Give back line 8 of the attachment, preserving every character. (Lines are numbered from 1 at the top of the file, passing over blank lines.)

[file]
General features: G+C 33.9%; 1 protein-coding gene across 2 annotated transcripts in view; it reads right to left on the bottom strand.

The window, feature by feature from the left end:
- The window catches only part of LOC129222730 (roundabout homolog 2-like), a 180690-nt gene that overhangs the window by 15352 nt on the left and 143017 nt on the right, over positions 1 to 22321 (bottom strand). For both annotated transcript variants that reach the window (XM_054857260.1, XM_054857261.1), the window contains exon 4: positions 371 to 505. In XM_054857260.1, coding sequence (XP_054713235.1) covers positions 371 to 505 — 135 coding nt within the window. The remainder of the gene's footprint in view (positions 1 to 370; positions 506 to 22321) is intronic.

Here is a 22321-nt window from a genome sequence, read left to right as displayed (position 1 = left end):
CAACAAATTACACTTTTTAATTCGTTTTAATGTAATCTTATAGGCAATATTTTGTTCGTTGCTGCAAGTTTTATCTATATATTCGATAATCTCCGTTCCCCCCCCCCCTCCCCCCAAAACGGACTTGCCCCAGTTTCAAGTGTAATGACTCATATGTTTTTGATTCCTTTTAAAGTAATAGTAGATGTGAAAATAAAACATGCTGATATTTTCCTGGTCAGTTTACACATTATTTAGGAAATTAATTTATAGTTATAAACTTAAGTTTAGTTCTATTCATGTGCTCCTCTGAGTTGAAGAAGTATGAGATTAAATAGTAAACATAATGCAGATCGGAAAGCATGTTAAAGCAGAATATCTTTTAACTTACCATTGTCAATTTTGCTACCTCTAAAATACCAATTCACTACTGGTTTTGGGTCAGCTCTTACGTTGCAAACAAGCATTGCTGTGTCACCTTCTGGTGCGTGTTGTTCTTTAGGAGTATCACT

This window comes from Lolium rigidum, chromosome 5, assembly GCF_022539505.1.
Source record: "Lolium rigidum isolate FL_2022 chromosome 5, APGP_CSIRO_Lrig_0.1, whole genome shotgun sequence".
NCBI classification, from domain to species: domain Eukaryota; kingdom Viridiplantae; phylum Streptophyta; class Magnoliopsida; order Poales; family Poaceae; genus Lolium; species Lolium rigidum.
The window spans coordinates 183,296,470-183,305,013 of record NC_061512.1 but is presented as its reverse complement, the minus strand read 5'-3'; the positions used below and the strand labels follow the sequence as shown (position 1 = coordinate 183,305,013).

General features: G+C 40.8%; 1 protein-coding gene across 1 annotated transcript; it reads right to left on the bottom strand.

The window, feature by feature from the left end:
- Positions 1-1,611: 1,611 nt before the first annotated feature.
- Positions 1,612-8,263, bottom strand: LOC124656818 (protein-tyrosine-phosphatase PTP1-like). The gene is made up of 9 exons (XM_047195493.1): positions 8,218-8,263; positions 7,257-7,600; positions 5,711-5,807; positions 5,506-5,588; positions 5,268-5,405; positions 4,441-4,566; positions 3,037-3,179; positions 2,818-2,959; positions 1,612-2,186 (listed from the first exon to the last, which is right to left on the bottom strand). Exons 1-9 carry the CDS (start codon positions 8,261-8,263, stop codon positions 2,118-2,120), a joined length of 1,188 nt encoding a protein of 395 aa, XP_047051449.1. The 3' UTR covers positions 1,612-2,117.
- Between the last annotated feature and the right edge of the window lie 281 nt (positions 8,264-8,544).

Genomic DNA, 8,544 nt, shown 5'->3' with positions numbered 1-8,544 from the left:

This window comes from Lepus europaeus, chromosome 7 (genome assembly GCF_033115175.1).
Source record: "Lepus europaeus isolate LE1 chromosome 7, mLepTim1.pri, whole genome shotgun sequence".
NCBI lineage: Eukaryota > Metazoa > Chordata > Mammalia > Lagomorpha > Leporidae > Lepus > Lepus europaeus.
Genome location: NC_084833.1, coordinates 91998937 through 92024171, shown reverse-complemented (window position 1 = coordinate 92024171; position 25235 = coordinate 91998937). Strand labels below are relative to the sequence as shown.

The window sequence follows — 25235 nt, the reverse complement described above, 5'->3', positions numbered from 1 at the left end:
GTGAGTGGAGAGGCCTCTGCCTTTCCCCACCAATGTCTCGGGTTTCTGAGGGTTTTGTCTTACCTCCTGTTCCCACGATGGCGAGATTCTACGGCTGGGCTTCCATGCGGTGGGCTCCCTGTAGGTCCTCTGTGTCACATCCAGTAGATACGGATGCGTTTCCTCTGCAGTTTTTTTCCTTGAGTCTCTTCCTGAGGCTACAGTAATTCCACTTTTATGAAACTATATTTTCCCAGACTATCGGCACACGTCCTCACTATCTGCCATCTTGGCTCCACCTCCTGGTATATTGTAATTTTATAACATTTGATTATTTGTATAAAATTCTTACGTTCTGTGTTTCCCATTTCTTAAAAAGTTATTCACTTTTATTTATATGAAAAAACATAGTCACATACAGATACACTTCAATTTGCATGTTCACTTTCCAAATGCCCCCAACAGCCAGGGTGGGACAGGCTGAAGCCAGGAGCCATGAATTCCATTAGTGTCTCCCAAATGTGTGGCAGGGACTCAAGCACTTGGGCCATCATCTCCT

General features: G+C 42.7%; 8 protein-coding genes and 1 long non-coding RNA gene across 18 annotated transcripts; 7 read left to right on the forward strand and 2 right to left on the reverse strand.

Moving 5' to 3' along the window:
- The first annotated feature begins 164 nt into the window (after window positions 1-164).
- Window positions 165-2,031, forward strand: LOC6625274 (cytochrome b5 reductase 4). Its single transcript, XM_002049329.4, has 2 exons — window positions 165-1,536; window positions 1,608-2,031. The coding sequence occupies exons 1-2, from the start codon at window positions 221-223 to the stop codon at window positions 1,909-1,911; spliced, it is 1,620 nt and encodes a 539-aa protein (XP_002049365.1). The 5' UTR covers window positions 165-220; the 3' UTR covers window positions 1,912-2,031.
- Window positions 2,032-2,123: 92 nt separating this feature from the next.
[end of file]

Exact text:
NCBI classification, from domain to species: domain Eukaryota; kingdom Viridiplantae; phylum Streptophyta; class Magnoliopsida; order Poales; family Poaceae; genus Lolium; species Lolium rigidum.